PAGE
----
A form of “aspirational femininity”: Photographer Anne-Marie Michel depicts America’s female truckers

Inspired by the journey she, her mother and sisters took across America, the London-based photographer endeavours to reframe the typical trucker image.

Date
10 August 2022

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In the American imagination, the trucker subculture has a very clear image: older, moustachioed men, often dressed in double denim and acting passionately about their pimped up truck. But this rather narrow stereotype misses one section of the travelling workforce entirely – its women. It was this forgotten subdivision of one of the nation’s most typecast jobs that photographer Anne-Marie Michel became set about documenting.

Sisters of the Road is Anne-Marie’s first personal project which began when the photographer sought a fresh perspective of her profession. “I was working as a fashion and celebrity press photographer feeling unfulfilled,” she details, “and I really wanted to make images that meant something to me.” Anne-Marie therefore found inspiration from the childhood journey she took with her mother and sisters across America. “That was a moment in my life that made a huge impact on me and how I approach life”, Anne-Marie expands. “I really admired the bravery and resilience my mother demonstrated. She seemed constantly in motion to find solutions and keep us all afloat.”

It was these qualities – that of resilience, finding solutions and the ability to (quite literally) keep moving – that Anne-Marie saw mirrored in trucker women, and those that she wanted to platform. “The traditional form of aspirational femininity that we often see in fashion and media is one of the static, adorned women,” Anne-Marie muses. “These trucker women are the opposite of that; fierce, independent and constantly in motion.” And so, overall, Anne-Marie hopes the series will be received as a “redirection of aspirational femininity”.

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Anne-Marie Michel: Sisters of the Road (Copyright © Anne-Marie Michel, 2022)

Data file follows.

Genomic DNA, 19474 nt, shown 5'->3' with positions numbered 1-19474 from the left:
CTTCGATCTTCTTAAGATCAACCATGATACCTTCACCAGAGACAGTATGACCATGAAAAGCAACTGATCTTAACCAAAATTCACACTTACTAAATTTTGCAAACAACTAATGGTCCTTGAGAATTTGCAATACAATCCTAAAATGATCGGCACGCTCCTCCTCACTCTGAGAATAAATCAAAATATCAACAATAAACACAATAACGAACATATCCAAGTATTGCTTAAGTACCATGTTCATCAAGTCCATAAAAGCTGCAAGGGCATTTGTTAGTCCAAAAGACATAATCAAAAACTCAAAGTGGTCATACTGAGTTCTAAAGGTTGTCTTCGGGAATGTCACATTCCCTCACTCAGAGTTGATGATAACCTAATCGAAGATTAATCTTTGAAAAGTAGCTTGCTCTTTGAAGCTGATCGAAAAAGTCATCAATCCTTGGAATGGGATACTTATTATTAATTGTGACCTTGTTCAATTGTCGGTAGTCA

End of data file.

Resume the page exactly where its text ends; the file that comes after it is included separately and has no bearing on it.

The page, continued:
The images in Sisters of the Road show the truckers in various spaces and places associated with their average working day: in the truck’s cabin, having lunch at a roadside diner, or simply in the vast expanse of the American, cactus-dotted plane lands. Alongside each image in the series, Anne-Marie features a small excerpt from interviews, some detailing how they ended up becoming a trucker, while some telling of their experiences.

Outlining some of the images that currently most resonate with her, Anne-Marie lands upon her portrait of Idella Hansen. Anne-Marie describes Idella, a trucker of 50 years, as a “fascinating” woman to photograph. “She seemed to flip back and forth between a hard fierce intimidating woman and a soft grandmother vibe,” the photographer says. In the image, she stands in amongst harsh foliage, her hands in her pockets, simultaneously exuding confidence and a certain approachability.

Importantly, Anne-Marie sees the project as one that's shared by all involved. Recently, Idella stayed with the photographer in London and attended the launch of the series’ new book at The Photographers Gallery, and the truckers stayed in touch through a Facebook group sharing updates and links. “The project isn’t just mine, it’s theirs too.”

GalleryAnne-Marie Michel: Sisters of the Road (Copyright © Anne-Marie Michel, 2022)

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Anne-Marie Michel: Sisters of the Road (Copyright © Anne-Marie Michel, 2022)

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About the Author

Olivia Hingley

Olivia joined the It’s Nice That team as an editorial assistant in November 2021 and soon became staff writer. A graduate of the University of Edinburgh with a degree in English literature and history, she’s particularly interested in photography, publications and type design.

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